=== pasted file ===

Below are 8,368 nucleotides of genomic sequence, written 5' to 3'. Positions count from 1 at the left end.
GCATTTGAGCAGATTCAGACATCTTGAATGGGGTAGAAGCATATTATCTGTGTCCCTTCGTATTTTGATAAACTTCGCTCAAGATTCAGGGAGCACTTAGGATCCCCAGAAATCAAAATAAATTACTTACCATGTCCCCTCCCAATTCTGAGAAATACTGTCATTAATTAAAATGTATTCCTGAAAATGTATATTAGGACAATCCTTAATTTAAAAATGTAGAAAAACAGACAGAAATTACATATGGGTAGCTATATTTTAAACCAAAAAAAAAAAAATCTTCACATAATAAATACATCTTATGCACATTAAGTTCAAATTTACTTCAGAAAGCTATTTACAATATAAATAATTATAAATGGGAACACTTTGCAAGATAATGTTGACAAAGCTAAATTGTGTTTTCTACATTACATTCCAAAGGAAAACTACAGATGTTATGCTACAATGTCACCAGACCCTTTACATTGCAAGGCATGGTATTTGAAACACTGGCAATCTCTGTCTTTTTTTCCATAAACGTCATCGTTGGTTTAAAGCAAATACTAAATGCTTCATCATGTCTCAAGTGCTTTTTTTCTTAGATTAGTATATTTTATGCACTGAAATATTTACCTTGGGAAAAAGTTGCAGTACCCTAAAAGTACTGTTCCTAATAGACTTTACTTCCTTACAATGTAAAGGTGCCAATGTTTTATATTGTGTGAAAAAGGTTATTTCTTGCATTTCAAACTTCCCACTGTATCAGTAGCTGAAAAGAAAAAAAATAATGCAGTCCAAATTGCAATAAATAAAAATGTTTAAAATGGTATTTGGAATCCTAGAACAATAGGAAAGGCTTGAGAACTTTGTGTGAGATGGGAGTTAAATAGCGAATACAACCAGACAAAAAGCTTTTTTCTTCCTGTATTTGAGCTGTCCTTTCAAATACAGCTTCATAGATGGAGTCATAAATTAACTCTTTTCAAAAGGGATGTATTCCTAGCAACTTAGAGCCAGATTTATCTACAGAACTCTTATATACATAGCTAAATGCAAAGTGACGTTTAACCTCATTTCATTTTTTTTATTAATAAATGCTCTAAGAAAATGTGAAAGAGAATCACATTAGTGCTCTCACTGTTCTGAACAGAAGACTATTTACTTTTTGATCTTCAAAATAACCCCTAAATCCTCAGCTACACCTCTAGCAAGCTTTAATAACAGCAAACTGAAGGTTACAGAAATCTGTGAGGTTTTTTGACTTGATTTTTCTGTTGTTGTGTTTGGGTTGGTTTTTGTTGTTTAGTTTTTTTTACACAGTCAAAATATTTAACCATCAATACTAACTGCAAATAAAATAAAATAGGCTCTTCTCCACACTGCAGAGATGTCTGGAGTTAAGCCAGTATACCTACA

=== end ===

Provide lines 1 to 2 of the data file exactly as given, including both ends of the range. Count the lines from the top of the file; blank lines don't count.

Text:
Below are 8,368 nucleotides of genomic sequence, written 5' to 3'. Positions count from 1 at the left end.
GCATTTGAGCAGATTCAGACATCTTGAATGGGGTAGAAGCATATTATCTGTGTCCCTTCGTATTTTGATAAACTTCGCTCAAGATTCAGGGAGCACTTAGGATCCCCAGAAATCAAAATAAATTACTTACCATGTCCCCTCCCAATTCTGAGAAATACTGTCATTAATTAAAATGTATTCCTGAAAATGTATATTAGGACAATCCTTAATTTAAAAATGTAGAAAAACAGACAGAAATTACATATGGGTAGCTATATTTTAAACCAAAAAAAAAAAAATCTTCACATAATAAATACATCTTATGCACATTAAGTTCAAATTTACTTCAGAAAGCTATTTACAATATAAATAATTATAAATGGGAACACTTTGCAAGATAATGTTGACAAAGCTAAATTGTGTTTTCTACATTACATTCCAAAGGAAAACTACAGATGTTATGCTACAATGTCACCAGACCCTTTACATTGCAAGGCATGGTATTTGAAACACTGGCAATCTCTGTCTTTTTTTCCATAAACGTCATCGTTGGTTTAAAGCAAATACTAAATGCTTCATCATGTCTCAAGTGCTTTTTTTCTTAGATTAGTATATTTTATGCACTGAAATATTTACCTTGGGAAAAAGTTGCAGTACCCTAAAAGTACTGTTCCTAATAGACTTTACTTCCTTACAATGTAAAGGTGCCAATGTTTTATATTGTGTGAAAAAGGTTATTTCTTGCATTTCAAACTTCCCACTGTATCAGTAGCTGAAAAGAAAAAAAATAATGCAGTCCAAATTGCAATAAATAAAAATGTTTAAAATGGTATTTGGAATCCTAGAACAATAGGAAAGGCTTGAGAACTTTGTGTGAGATGGGAGTTAAATAGCGAATACAACCAGACAAAAAGCTTTTTTCTTCCTGTATTTGAGCTGTCCTTTCAAATACAGCTTCATAGATGGAGTCATAAATTAACTCTTTTCAAAAGGGATGTATTCCTAGCAACTTAGAGCCAGATTTATCTACAGAACTCTTATATACATAGCTAAATGCAAAGTGACGTTTAACCTCATTTCATTTTTTTTATTAATAAATGCTCTAAGAAAATGTGAAAGAGAATCACATTAGTGCTCTCACTGTTCTGAACAGAAGACTATTTACTTTTTGATCTTCAAAATAACCCCTAAATCCTCAGCTACACCTCTAGCAAGCTTTAATAACAGCAAACTGAAGGTTACAGAAATCTGTGAGGTTTTTTGACTTGATTTTTCTGTTGTTGTGTTTGGGTTGGTTTTTGTTGTTTAGTTTTTTTTACACAGTCAAAATATTTAACCATCAATACTAACTGCAAATAAAATAAAATAGGCTCTTCTCCACACTGCAGAGATGTCTGGAGTTAAGCCAGTATACCTACA